Press Snippets - Emmy Awards 2004

LOS ANGELES (Reuters) - In an upset Emmy victory, James Spader won U.S. television's highest award as best actor in a drama series on Sunday for his role as a lawyer on the final season of the ABC courtroom drama "The Practice." Spader, who now stars in the upcoming spinoff "Boston Legal," edged out last year's winner, James Gandolfini (news) of the HBO mob hit "The Sopranos," as well as Martin Sheen from NBC political drama "The West Wing," Kiefer Sutherland from the Fox espionage thriller "24" and CBS's "Without a Trace" star Anthony LaPaglia. Spader's triumph came on his first Emmy nomination ever.
© Reuters

In the night's biggest shocker, James Spader bested front-runner Gandolfini to claim the award for Best Lead Actor in a Drama for his quirky portrayal of Alan Shore on the final season of ABC's ``The Practice.''

Biggest upset? James Spader for his role as the unscrupulous lawyer on The Practice. The smart money was on James Gandolfini (The Sopranos) and Anthony La Paglia (Without a Trace).
Dusty Saunders for

JAMES SPADER, surprise Emmy winner for his lead role in "The Practice," was at work Monday in his new series "Boston Legal," which bows (on ABC) Oct. 3. When I asked what number seg he was working in, Spader laughed, "Three different episodes. David (E. Kelley) tweaks them, adding characters, weaving them in since the first one was shot." F'rinstance, he was working in a scene with Monica Potter who was added to the cast after the series started. Another addition is Rene Auberjonois (news). When I last spoke to Spader about his continuing role from the finale of "The Practice," he assured me it would continue to be "conflictive" in scenes with (fellow Emmy winner) William Shatner, "I'm Denny Craine." Spader was also delighted that Sharon Stone won for her "Practice" guestint, although he wished "Practice" guest nominee Betty White could have shared the win with Stone. Spader's on board for the full season, having admitted he thought "I didn't think I'd last five or six shows on 'The Practice'."

Marion mom says Emmy won't change actor
By NANCY COOK, Standard-Times staff writer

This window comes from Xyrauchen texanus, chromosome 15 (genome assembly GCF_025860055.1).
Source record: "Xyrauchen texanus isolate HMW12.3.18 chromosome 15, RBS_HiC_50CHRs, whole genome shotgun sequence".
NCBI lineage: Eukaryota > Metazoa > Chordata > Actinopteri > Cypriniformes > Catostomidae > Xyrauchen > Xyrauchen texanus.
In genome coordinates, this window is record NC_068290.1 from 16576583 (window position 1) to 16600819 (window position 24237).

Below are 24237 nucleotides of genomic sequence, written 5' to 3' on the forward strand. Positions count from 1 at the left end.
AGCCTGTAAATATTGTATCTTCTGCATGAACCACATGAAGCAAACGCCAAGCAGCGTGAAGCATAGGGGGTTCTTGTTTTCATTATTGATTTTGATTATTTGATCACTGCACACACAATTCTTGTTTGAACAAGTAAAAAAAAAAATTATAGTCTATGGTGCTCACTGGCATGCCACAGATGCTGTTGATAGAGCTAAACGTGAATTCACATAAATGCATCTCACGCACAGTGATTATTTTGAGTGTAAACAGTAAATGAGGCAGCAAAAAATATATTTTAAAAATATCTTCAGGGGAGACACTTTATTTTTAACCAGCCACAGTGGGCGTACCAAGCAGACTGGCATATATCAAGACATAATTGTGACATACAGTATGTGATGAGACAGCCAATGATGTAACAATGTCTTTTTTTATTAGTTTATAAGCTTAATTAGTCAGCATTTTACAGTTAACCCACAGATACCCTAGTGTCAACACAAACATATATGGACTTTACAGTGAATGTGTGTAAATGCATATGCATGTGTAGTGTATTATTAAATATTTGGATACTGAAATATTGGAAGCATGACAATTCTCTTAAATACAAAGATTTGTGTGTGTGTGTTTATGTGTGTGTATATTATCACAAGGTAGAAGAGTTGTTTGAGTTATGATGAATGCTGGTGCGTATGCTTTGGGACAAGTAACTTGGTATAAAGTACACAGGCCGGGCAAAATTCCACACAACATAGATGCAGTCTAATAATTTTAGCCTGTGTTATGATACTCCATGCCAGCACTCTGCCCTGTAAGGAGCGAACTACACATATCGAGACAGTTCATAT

KEVORK DJANSEZIAN/The Associated Press
James Spader accepts the award for outstanding lead actor in a drama series Sunday for his work on "The Practice" at the Emmy Awards in Los Angeles.
MARION -- Actor James Spader was so surprised when he won an Emmy Sunday night that he forgot to thank his family.
Not that his mother, Jean Spader of Marion, plans to hold a grudge. "He called after midnight to say he was sorry for not mentioning his mom and sisters," Ms. Spader said yesterday from her home. She said he hadn't prepared an acceptance speech because he didn't expect to win. After all, it was his first nomination, and the competition in his category -- lead actor in a drama -- included the formidable James Gandolfini of the HBO series "The Sopranos" and Martin Sheen, who plays the president on "The West Wing." Mr. Spader, who won for his portrayal of lawyer Alan Shore on the ABC series "The Practice," is also known for his roles in films such as "Secretary," "sex, lies and videotape," "Wall Street" and "Pretty in Pink." He grew up in North Andover, where his father taught at a boarding school, the Brooks School. His mother taught kindergarten at a nearby private school. His family spent summers in Marion, where Mr. Spader worked at the Marion General Store and where everyone knew him as "Jimmy." When his parents retired to Marion, his father, Stoppard Spader who died in 1996, worked as a part-time copy editor for The Standard-Times. His mother, Jean Spader, still lives in the same house on a quiet wooded lane. Decorating her living room are plants, framed photos of grandchildren and a small picture in a plastic frame of her late husband and James, dressed in a T-shirt and pink shorts with his blond hair swept to one side. Mr. Spader returns to Marion in the summers when work permits, Ms. Spader said, because people in the town do not harass him -- they treat him like any other resident. "That's why he likes it," Ms. Spader said. "He likes to be here with his family," including his two sisters, who now live in Connecticut and New Jersey.
Mr. Spader has always wanted to be an actor, his mother said. "Everyone in the family is a good actor," she added. When the family lived at the Brooks School, Ms. Spader directed faculty plays and sometimes cast Mr. Spader's father.
This fall, Mr. Spader will star in his own television show "Boston Legal," a spinoff of "The Practice." Although Ms. Spader is proud of her son, she does not think his Emmy win will drastically alter his career. "James has never followed the path. He doesn't do the things he was supposed to," Ms. Spader added. "He's his own person."
This story appeared on Page A1 of The Standard-Times on September 22, 2004. (source)

New name?
Franklin's son, singer/songwriter Teddy Richards, opened for
her both nights and also is a featured guitarist in her band.
Hoipolloi in attendance: Clive Davis, KD Lang, Emmy-winning
actor James Spader, Royal Oak native and "Days of Our Lives"
actor Chad Randau and Tavis Smiley (newly dumped by Franklin's hometown NPR station WDET-FM, 101.9). He received birthday wishes from the Queen of Soul onstage. On night two, Natalie
Cole and Chaka Kahn attended.
[Ed:It seems his name is no longer "James Spader" but "Emmy winning actor James spader"] (source)

"I don't watch television."
-- Best Actor winner James Spader, when I asked him at the 56th Emmys what he was most embarrassed to watch on TV. How charming for all those tube watchers and actors he helped displace on The Practice, huh? (source)

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